A name was needed for the new trainer, for which Bombardier sponsored a competition. Although the company operates the Grob 115D on behalf of the Royal Navy with the name 'Heron', the RAF's 115E model was considered significantly different to warrant a new title. 'Gauntlet' had been promoted, as the type replaced the Bulldog within Fighter Command in the thirties, but having considered many suggestions the company agreed to the name 'Tutor'. Alterations from the 115D include a three-bladed constant speed propeller instead of a two-blade, a 180-bhp Textron Lycoming AEIO-360-B1F engine in place of the 160-bhp unit, and carbon-fibre control surfaces. A feature in common with the Fireflies at Barkston is the seating of the student pilot on the right of the aircraft, a shift from tradition of him (or her) occupying the left hand seat in previous types. This enables the student to fly the aircraft with the right hand, using the left to operate the throttle, as most front-line aircraft are configured.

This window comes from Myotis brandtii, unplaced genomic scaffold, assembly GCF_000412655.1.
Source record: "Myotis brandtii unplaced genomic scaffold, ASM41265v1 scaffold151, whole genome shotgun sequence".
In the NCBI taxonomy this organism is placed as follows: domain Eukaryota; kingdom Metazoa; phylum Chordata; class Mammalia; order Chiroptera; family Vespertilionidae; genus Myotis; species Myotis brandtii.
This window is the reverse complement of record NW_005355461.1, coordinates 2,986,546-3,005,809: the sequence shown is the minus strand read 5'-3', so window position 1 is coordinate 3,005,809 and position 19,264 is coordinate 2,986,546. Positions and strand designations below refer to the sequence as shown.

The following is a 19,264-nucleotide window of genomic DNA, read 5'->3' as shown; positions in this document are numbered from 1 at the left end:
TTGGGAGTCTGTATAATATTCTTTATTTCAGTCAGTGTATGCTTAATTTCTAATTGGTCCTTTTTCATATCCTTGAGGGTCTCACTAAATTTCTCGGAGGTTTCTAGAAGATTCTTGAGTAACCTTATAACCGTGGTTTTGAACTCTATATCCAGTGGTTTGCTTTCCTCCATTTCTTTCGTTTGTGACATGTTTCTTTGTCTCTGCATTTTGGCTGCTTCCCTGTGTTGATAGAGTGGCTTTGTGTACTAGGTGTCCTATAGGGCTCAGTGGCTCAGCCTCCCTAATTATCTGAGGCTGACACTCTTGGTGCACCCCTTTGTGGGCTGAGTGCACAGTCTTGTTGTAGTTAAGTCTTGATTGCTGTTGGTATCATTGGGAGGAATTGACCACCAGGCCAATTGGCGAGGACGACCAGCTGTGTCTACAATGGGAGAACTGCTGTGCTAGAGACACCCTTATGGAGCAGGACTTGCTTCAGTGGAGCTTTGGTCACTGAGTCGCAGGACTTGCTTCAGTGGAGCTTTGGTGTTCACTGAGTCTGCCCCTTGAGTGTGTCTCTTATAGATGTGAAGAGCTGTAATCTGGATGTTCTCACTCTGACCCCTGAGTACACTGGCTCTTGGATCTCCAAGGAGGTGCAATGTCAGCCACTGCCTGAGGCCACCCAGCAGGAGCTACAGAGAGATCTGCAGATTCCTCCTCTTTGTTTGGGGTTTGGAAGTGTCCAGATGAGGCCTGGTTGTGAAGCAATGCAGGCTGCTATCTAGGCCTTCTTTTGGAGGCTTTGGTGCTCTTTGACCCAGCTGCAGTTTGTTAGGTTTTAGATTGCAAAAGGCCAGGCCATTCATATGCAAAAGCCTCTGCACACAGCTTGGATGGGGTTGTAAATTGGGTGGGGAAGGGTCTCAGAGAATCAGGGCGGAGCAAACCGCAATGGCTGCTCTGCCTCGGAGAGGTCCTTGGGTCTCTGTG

Cockpit instrumentation is largely standard 'off-the-shelf' equipment, with some RAF specific fittings, most notably UHF primary radio and Differential GPS. The latter enables ILS-type approaches to be made to a ground station, meaning small fields such as Newton can be utilised if need be. It can also provide the duty instructor on the ground the precise location of all his aircraft across the country at any one time, and their course. The contract also provides for the supply of parachutes and flying helmets for the crew, so there can be little excuse for chickening out!